Rotational Atherectomy

A rotational atherectomy is a type of percutaneous coronary intervention (PCI) that uses a revolving instrument to break up calcified plaque clogging a coronary artery in order to restore blood flow to the heart. Mount Sinai's Cath Lab team is renowned for performing this complex procedure, which accounts for approximately 9 percent of our angioplasty referrals. Additionally, we manage the highest volume of rotational atherectomy in the country and are widely recognized for our successful outcomes with rotational atherectomy.

rotational atherectomy

About the Procedure

Used for tough blockages, a rotational atherectomy involves navigating a catheter fitted with a Rotablator device through the site of the blockage, where it rotates at a speed of up to 140,000-150,000 rpm, gently pulverizing the blockage into tiny particles that can pass safely through the bloodstream.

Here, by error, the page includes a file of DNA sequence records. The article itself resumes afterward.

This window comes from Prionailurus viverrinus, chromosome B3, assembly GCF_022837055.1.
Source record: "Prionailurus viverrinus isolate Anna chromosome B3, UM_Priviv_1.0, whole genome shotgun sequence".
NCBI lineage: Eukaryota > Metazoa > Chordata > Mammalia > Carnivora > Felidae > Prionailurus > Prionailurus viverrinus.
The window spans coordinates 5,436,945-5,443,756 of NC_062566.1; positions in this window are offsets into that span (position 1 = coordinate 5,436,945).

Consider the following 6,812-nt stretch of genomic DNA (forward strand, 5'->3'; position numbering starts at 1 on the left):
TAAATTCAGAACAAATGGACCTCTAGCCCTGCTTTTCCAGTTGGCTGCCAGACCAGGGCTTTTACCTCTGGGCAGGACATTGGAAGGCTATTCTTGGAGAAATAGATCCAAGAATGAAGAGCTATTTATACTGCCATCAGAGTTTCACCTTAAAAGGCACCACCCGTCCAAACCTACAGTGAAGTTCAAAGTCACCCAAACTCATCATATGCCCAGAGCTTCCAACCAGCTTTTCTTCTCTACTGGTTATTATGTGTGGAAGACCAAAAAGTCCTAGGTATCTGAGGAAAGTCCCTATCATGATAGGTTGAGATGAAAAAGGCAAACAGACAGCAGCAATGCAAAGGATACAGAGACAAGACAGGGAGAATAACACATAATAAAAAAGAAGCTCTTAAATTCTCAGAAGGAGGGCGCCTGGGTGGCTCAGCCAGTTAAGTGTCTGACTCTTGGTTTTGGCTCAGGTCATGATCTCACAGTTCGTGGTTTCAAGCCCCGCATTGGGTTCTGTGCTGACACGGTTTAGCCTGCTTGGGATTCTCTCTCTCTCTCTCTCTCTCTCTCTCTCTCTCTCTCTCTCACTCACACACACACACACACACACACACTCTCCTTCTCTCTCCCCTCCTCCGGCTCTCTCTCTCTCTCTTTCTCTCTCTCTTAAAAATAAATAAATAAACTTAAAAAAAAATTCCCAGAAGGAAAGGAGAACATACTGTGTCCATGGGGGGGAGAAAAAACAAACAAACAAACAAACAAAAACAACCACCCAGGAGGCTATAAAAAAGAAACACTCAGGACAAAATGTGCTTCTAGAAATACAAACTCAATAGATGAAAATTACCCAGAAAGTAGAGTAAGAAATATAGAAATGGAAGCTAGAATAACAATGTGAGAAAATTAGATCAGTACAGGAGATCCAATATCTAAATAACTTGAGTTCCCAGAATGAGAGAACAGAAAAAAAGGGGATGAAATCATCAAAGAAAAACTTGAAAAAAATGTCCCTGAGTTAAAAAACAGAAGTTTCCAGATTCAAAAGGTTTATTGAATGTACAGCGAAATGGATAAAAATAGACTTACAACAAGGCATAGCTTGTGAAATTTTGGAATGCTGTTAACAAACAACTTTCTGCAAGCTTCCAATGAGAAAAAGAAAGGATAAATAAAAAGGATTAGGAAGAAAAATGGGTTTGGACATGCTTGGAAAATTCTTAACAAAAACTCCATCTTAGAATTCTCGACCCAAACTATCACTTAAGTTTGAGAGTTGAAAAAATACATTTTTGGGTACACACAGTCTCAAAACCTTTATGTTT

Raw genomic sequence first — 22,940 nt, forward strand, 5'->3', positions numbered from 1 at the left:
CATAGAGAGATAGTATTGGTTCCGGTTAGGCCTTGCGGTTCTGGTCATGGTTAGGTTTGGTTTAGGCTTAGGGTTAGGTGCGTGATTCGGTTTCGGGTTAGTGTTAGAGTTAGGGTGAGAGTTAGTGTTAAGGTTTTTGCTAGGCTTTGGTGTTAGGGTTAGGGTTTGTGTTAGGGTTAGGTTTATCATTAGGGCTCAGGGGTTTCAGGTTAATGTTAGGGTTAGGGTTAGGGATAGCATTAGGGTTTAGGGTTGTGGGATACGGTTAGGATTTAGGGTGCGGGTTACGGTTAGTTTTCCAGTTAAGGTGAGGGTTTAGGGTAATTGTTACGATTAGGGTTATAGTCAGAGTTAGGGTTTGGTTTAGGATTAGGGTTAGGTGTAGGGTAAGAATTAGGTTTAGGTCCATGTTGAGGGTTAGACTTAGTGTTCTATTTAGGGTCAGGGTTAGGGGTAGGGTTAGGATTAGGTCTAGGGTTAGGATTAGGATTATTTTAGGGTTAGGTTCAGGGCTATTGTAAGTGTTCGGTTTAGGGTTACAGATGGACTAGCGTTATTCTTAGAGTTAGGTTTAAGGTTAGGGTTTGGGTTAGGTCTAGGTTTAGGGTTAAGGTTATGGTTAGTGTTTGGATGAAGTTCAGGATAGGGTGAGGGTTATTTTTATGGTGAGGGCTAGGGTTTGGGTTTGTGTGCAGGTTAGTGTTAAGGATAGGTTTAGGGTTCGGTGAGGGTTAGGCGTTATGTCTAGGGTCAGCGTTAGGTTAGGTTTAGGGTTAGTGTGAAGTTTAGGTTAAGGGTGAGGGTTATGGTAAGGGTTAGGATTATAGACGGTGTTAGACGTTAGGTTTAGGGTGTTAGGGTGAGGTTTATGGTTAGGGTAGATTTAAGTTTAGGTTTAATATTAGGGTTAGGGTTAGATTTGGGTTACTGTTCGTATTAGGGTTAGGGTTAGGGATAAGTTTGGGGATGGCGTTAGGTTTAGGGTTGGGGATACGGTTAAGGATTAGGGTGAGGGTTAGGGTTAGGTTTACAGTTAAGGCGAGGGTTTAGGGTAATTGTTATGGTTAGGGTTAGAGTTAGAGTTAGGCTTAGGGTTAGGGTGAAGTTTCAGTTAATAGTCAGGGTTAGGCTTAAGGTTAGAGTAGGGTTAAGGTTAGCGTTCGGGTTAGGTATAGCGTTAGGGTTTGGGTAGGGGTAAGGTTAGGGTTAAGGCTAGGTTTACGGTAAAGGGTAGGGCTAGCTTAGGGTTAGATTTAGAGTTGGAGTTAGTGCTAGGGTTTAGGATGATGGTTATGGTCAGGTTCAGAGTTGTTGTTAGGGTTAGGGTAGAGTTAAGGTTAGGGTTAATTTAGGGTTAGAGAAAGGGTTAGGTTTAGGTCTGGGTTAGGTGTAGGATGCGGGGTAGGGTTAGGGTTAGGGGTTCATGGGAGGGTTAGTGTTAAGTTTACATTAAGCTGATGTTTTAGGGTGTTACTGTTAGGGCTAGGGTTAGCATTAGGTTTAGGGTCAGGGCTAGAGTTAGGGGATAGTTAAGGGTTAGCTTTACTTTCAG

A rotational atherectomy is sometimes performed with a left ventricular assist device (LVAD or IABP), which provides cardiac support in order to give the physician time to perform the procedure as planned. Rotational atherectomies are usually combined with the placement of stents.

The patient, who is only locally anesthetized, experiences the procedure as something akin to having a tooth drilled. Within a very short period of time (approximately five minutes), the patient has an improved blood flow and heart function.